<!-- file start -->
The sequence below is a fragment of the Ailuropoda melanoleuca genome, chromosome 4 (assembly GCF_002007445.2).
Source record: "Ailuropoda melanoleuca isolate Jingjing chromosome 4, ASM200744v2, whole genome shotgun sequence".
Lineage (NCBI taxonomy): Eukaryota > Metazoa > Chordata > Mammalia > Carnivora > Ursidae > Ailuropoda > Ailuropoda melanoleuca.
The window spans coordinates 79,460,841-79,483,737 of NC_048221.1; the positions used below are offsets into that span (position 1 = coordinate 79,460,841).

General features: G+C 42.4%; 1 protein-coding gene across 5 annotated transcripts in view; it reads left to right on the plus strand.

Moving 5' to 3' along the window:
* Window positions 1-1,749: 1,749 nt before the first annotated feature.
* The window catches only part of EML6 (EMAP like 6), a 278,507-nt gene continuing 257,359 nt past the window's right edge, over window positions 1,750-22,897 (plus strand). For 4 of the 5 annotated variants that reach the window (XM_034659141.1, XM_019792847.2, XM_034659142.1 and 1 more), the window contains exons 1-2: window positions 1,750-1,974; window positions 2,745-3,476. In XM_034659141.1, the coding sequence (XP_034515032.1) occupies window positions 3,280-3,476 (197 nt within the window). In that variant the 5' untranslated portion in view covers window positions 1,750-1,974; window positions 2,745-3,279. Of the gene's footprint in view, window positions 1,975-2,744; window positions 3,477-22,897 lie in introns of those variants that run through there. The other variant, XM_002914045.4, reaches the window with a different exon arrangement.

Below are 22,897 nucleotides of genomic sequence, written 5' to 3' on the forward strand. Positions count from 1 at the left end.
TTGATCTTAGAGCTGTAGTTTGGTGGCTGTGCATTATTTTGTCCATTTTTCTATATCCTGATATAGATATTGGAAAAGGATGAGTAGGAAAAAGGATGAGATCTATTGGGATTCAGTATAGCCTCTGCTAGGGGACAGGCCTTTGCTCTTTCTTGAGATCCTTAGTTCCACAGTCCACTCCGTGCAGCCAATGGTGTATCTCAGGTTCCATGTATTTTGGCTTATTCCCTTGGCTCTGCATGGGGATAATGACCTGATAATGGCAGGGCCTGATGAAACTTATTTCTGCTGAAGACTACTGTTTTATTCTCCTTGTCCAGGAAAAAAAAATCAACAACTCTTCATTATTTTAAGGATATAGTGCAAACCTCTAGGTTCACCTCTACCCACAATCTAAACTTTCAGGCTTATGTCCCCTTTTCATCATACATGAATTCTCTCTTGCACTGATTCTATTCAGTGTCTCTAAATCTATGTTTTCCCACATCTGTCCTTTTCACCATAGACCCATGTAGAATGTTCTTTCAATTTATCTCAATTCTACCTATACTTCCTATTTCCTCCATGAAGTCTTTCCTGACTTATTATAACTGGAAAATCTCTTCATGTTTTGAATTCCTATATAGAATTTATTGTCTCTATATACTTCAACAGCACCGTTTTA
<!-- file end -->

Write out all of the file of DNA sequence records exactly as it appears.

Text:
The sequence below is a fragment of the Ailuropoda melanoleuca genome, chromosome 4 (assembly GCF_002007445.2).
Source record: "Ailuropoda melanoleuca isolate Jingjing chromosome 4, ASM200744v2, whole genome shotgun sequence".
Lineage (NCBI taxonomy): Eukaryota > Metazoa > Chordata > Mammalia > Carnivora > Ursidae > Ailuropoda > Ailuropoda melanoleuca.
The window spans coordinates 79,460,841-79,483,737 of NC_048221.1; the positions used below are offsets into that span (position 1 = coordinate 79,460,841).

General features: G+C 42.4%; 1 protein-coding gene across 5 annotated transcripts in view; it reads left to right on the plus strand.

Moving 5' to 3' along the window:
* Window positions 1-1,749: 1,749 nt before the first annotated feature.
* The window catches only part of EML6 (EMAP like 6), a 278,507-nt gene continuing 257,359 nt past the window's right edge, over window positions 1,750-22,897 (plus strand). For 4 of the 5 annotated variants that reach the window (XM_034659141.1, XM_019792847.2, XM_034659142.1 and 1 more), the window contains exons 1-2: window positions 1,750-1,974; window positions 2,745-3,476. In XM_034659141.1, the coding sequence (XP_034515032.1) occupies window positions 3,280-3,476 (197 nt within the window). In that variant the 5' untranslated portion in view covers window positions 1,750-1,974; window positions 2,745-3,279. Of the gene's footprint in view, window positions 1,975-2,744; window positions 3,477-22,897 lie in introns of those variants that run through there. The other variant, XM_002914045.4, reaches the window with a different exon arrangement.

Below are 22,897 nucleotides of genomic sequence, written 5' to 3' on the forward strand. Positions count from 1 at the left end.
TTGATCTTAGAGCTGTAGTTTGGTGGCTGTGCATTATTTTGTCCATTTTTCTATATCCTGATATAGATATTGGAAAAGGATGAGTAGGAAAAAGGATGAGATCTATTGGGATTCAGTATAGCCTCTGCTAGGGGACAGGCCTTTGCTCTTTCTTGAGATCCTTAGTTCCACAGTCCACTCCGTGCAGCCAATGGTGTATCTCAGGTTCCATGTATTTTGGCTTATTCCCTTGGCTCTGCATGGGGATAATGACCTGATAATGGCAGGGCCTGATGAAACTTATTTCTGCTGAAGACTACTGTTTTATTCTCCTTGTCCAGGAAAAAAAAATCAACAACTCTTCATTATTTTAAGGATATAGTGCAAACCTCTAGGTTCACCTCTACCCACAATCTAAACTTTCAGGCTTATGTCCCCTTTTCATCATACATGAATTCTCTCTTGCACTGATTCTATTCAGTGTCTCTAAATCTATGTTTTCCCACATCTGTCCTTTTCACCATAGACCCATGTAGAATGTTCTTTCAATTTATCTCAATTCTACCTATACTTCCTATTTCCTCCATGAAGTCTTTCCTGACTTATTATAACTGGAAAATCTCTTCATGTTTTGAATTCCTATATAGAATTTATTGTCTCTATATACTTCAACAGCACCGTTTTA